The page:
Northern Light

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It’s the Gerrymandering and voter suppression including insane State-by State voter ID laws that make me shake my head.

There is absolutely no reason the US couldn’t match Canada’s national and easy-for-all voter ID laws, riding boundaries run by a federal Elections dept not the ruling party and based purely on population not ethnicity or economic class, and walk-in voter registration vs. required pre-registration. Think how many are coming to the polls tonight thinking they cN vote and being told to go away because they didn’t preregister.

The US should have a federal department of elections that is tasked with increasing voter registration, making voter ID laws easy for everyone, a department that is measured against voter turnout, a department that has the true measure of and means to counter voter fraud, that puts polling stations where the voters are welcomed by all. Lastly this department would control and monitor election spending, banning corporate donations, Super PACs, etc.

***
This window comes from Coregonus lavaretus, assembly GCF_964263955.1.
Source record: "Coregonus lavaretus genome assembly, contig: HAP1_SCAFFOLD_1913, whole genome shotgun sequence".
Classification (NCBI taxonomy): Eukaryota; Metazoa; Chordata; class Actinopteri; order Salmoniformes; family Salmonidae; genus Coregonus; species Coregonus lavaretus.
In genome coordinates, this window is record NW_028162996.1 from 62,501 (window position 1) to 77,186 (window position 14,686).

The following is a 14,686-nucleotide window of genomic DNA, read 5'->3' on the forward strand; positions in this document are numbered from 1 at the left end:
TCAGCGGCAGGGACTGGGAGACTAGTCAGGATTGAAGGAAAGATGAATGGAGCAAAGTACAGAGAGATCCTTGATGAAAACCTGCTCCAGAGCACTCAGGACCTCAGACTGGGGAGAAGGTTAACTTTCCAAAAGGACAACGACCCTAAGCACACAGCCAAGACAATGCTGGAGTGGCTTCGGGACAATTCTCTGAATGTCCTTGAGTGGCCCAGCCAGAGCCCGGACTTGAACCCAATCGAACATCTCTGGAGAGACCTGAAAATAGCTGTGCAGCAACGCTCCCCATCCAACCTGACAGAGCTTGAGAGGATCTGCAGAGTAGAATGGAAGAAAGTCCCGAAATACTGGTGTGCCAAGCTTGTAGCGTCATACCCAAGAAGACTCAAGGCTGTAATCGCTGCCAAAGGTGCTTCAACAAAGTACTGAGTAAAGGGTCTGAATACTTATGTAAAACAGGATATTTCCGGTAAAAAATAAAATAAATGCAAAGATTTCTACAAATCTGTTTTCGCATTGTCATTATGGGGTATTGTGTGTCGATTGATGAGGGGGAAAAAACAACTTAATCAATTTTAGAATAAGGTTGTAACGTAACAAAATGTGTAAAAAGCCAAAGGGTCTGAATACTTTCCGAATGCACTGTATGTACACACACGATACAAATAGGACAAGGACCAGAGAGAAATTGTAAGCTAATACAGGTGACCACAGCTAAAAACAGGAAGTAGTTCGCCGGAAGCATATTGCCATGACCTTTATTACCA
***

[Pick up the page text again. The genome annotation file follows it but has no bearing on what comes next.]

Our FPTP system may be flawed, and it’s a little aggravating that I’ve never voted once for the leader of our government, but I’ll take the Canadian system over the US one any day.
I participate from time to time on some US/International forums.

I've brought up the notion of how we determine riding boundaries here; and likewise how we appoint judges.

Even reform-minded Americans, in my experience are very skeptical as they can't seem to believe its possible to have a non-partisan judge or court or panel.